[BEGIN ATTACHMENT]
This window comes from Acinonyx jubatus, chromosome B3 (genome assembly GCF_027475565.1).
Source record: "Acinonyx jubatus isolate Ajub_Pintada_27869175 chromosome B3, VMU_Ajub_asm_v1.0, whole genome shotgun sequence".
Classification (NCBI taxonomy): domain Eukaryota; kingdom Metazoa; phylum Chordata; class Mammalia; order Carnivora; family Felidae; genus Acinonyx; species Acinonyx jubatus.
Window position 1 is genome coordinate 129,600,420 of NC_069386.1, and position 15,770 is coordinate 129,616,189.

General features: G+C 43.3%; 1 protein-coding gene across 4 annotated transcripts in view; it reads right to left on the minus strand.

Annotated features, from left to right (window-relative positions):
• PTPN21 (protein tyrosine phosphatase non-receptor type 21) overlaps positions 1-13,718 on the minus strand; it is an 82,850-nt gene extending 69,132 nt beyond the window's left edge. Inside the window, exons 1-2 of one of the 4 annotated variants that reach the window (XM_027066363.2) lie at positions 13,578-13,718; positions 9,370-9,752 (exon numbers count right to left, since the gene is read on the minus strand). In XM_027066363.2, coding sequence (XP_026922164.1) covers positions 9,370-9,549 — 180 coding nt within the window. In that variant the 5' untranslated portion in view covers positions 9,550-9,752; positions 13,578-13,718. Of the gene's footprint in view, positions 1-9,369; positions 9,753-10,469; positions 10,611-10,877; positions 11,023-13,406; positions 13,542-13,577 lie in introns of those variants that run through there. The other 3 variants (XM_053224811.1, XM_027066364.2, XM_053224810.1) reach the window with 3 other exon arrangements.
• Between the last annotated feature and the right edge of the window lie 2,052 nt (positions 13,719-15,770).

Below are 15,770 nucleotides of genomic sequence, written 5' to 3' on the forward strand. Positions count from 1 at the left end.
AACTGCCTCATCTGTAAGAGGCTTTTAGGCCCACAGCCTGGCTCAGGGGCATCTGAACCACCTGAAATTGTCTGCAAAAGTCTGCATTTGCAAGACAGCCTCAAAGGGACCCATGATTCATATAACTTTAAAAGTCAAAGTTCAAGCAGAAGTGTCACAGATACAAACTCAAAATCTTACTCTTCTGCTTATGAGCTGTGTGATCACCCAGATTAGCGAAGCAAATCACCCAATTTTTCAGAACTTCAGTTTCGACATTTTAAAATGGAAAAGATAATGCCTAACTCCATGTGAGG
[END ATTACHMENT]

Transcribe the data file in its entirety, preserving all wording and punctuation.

This window comes from Acinonyx jubatus, chromosome B3 (genome assembly GCF_027475565.1).
Source record: "Acinonyx jubatus isolate Ajub_Pintada_27869175 chromosome B3, VMU_Ajub_asm_v1.0, whole genome shotgun sequence".
Classification (NCBI taxonomy): domain Eukaryota; kingdom Metazoa; phylum Chordata; class Mammalia; order Carnivora; family Felidae; genus Acinonyx; species Acinonyx jubatus.
Window position 1 is genome coordinate 129,600,420 of NC_069386.1, and position 15,770 is coordinate 129,616,189.

General features: G+C 43.3%; 1 protein-coding gene across 4 annotated transcripts in view; it reads right to left on the minus strand.

Annotated features, from left to right (window-relative positions):
• PTPN21 (protein tyrosine phosphatase non-receptor type 21) overlaps positions 1-13,718 on the minus strand; it is an 82,850-nt gene extending 69,132 nt beyond the window's left edge. Inside the window, exons 1-2 of one of the 4 annotated variants that reach the window (XM_027066363.2) lie at positions 13,578-13,718; positions 9,370-9,752 (exon numbers count right to left, since the gene is read on the minus strand). In XM_027066363.2, coding sequence (XP_026922164.1) covers positions 9,370-9,549 — 180 coding nt within the window. In that variant the 5' untranslated portion in view covers positions 9,550-9,752; positions 13,578-13,718. Of the gene's footprint in view, positions 1-9,369; positions 9,753-10,469; positions 10,611-10,877; positions 11,023-13,406; positions 13,542-13,577 lie in introns of those variants that run through there. The other 3 variants (XM_053224811.1, XM_027066364.2, XM_053224810.1) reach the window with 3 other exon arrangements.
• Between the last annotated feature and the right edge of the window lie 2,052 nt (positions 13,719-15,770).

Below are 15,770 nucleotides of genomic sequence, written 5' to 3' on the forward strand. Positions count from 1 at the left end.
AACTGCCTCATCTGTAAGAGGCTTTTAGGCCCACAGCCTGGCTCAGGGGCATCTGAACCACCTGAAATTGTCTGCAAAAGTCTGCATTTGCAAGACAGCCTCAAAGGGACCCATGATTCATATAACTTTAAAAGTCAAAGTTCAAGCAGAAGTGTCACAGATACAAACTCAAAATCTTACTCTTCTGCTTATGAGCTGTGTGATCACCCAGATTAGCGAAGCAAATCACCCAATTTTTCAGAACTTCAGTTTCGACATTTTAAAATGGAAAAGATAATGCCTAACTCCATGTGAGG